Lifelong Dewey

Reading through every Dewey Decimal section.

Category: 550s

556: Fieldwork by Christopher Scholz

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556.883. Scholz, Christopher. Fieldwork: A Geologist’s Memoir of the Kalahari. Princeton, NJ: Princeton University Press, 1997. 190 pp. ISBN 0-691-01226-1.

Dewey Breakdown:

  • 500: Science
  • 550: Earth sciences (geology)
  • 556: Earth sciences of Africa
  • 556.8: Earth sciences of Southern Africa and the Republic of South Africa
  • 556.88: Earth sciences of Namibia, Botswana. Lesotho, and Swaziland
  • 556.883: Earth science of Botswana and the Kalahari Desert

In 1974, Dr. Christopher Scholz, a newly-minted professor of geology at Columbia University, received a rather interesting and unexpected phone call. The United Nations Food and Agricultural Organization called to ask him if he would want to serve as an earthquake consultant in Botswana. The U.N. was trying to run an agricultural project in the Okavango Delta and wanted to know what, if any, threat was posed by earthquakes changing the way that the delta flows and drains. A simple enough project, everyone thought. As Scholz writes in Fieldwork, “Africa is a continent like no other.” And his work there would be like no other as well.

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550: The Map That Changed the World by Simon Winchester

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550.92: Winchester, Simon. The Map That Changed the World: William Smith and the Birth of Modern Geology. New York: Harper, 2009. 301 pp. ISBN 978-0-06-176790-6.

Dewey Breakdown:

  • 500: Science
  • 550: General works on earth science
  • +92: Biography

The world is an ever-shifting, ever-changing place. Millions upon millions of years of plate tectonics, volcanic eruptions, and eroding forces have brought to the earth its current form. Only recently have we been able to figure out just how it happened. In many ways, we owe a lot of our current geological knowledge to a coal mine surveyor from Oxfordshire, William Smith. Simon Winchester’s The Map That Changed the World is look into a the life and work of a man whose debts landed him in jail, but whose work has left us indebted to him.

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557: Geologic History of Florida by Albert C. Hine

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557.59: Hine, Albert C. Geologic History of Florida: Major Events that Formed the Sunshine State. Gainesville, FL: University of Florida Press, 2013. 217 pp. ISBN 978-0-8130-4421-7.

Dewey Breakdown:

  • 500: Pure Science
  • 550: Earth sciences and geology
  • 557: Earth science of North America
  • 557.5: Southeastern United States (South Atlantic states)
  • 557.59: Florida

Geology is fast becoming one of my favorite sciences to read about. The explosive processes, coupled with the sheer massiveness of the timescales and the delicateness of the measurements involved, makes this field ripe for storytelling. Continents bond together and then tear apart, forming new ones so that the process can repeat. Even now, Earth’s continental plates are moving toward one another and will form a new landmass over the next ten million or so years. Albert C. Hine’s Geologic History of Florida takes the reader on a tour of the entire global history of how the tiny state of Florida came to be formed and how that reshapes our understanding of this seemingly quiet landscape.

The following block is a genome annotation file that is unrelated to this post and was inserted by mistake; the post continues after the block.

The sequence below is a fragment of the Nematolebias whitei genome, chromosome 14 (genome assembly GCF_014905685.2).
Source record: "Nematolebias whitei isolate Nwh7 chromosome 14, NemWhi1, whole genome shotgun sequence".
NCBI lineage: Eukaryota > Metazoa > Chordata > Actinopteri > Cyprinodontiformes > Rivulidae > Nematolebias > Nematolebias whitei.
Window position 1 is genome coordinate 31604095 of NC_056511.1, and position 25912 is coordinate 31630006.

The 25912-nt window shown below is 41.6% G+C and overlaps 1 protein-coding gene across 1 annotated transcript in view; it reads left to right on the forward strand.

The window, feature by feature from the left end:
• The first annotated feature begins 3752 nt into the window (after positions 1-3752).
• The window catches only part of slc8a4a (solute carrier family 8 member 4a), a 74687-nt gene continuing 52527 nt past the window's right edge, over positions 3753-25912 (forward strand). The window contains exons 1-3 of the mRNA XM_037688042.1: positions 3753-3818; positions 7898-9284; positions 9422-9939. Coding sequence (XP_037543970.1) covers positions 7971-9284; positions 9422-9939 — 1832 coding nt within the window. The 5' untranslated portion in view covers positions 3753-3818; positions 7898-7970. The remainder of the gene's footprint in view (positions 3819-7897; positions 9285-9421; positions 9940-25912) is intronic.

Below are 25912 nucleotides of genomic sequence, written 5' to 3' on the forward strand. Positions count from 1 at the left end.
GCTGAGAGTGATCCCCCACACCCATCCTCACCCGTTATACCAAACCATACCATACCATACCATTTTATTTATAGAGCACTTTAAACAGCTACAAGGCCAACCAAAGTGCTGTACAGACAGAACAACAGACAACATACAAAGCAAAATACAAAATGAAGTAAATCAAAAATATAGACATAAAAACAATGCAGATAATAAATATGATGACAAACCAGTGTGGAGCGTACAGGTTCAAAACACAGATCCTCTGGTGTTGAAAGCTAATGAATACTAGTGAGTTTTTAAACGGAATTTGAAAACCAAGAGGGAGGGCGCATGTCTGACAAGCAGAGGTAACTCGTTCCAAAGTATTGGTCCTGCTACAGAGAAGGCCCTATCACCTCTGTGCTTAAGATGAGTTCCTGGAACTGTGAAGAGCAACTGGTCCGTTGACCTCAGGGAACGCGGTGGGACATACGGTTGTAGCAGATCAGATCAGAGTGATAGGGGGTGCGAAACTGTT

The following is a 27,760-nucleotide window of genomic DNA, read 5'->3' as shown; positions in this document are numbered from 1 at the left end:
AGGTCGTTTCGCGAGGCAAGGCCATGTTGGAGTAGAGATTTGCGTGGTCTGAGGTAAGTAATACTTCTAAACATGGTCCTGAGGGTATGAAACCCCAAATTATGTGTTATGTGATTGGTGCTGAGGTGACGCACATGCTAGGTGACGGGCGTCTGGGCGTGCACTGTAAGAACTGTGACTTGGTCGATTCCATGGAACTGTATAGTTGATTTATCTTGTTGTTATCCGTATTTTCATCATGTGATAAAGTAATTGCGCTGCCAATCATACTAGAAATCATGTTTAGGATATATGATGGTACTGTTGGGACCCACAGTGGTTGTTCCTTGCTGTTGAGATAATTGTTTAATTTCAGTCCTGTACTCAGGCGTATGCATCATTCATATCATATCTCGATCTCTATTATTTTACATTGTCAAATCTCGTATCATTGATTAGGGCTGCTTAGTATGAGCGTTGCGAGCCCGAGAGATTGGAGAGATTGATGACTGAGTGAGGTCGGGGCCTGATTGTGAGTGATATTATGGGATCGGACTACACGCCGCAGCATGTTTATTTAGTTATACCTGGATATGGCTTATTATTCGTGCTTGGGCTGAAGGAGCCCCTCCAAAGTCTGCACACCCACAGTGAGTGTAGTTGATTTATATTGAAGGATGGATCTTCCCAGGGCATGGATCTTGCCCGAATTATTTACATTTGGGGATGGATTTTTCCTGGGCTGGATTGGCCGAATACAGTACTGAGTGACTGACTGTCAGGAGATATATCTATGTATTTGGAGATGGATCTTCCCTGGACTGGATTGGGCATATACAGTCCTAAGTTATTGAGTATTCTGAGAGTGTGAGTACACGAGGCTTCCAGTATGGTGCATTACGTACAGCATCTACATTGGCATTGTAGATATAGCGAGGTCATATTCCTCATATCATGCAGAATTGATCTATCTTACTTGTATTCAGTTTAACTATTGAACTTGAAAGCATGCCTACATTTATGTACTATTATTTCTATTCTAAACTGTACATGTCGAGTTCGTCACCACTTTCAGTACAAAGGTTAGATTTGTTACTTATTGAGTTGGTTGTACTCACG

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555: Colliding Continents by Mike Searle

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555.496: Searle, Mike. Colliding Continents: A Geological Exploration of the Himalaya, Karakoram, and Tibet. Oxford, UK: Oxford University Press, 2013. 365 pp. ISBN 978-0-19-965300-3.

Dewey Breakdown:

  • 500: Pure Science
  • 550: Earth sciences
  • 555: Earth sciences of Asia
  • +496: Nepal

Well, folks, this is my 200th book for this project. I knew it was coming up, so I immediately dove into this one right after yesterday’s book and I’ve been fascinated by it all day. I have a soft spot in my heart for science books, so I’m glad this one landed where it did. 200 books in 473 days seems a bit speedy, but it can be done if you dedicate yourself to the task at hand. I’m a little over one-fifth of the way through this project, which means I should finish up somewhere around Fall 2017. All the Deweys in under six years? One can only hope…

New on to today’s book.

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551: Defining the Wind by Scott Huler

551.518: Huler, Scott. Defining the Wind: The Beaufort Scale and How a 19th-Century Admiral Turned Science into Poetry. New York: Crown Publishers, 2004. 250 pp. ISBN 1-4000-4884-2.

Dewey Construction:

  • 500: Natural sciences and mathematics
  • 550: Earth sciences
  • 551: Geology, hydrology, meteorology
  • 551.5: Meteorology
  • 551.51: Composition, regions, dynamics of atmosphere
  • 551.518: Wind

In 1983, Scott Huler was working as a copy editor and happened upon a bit of poetry in the Merriam-Webster Ninth New Collegiate Dictionary. It was a scale for measuring the force of wind, with numbered level from 0 to 12. Each level has a name for the type of wind, a rough speed measurement, and then a description that infuses science with poetry at a level that is almost awe-inspiring.

It was the Beaufort Wind Scale.

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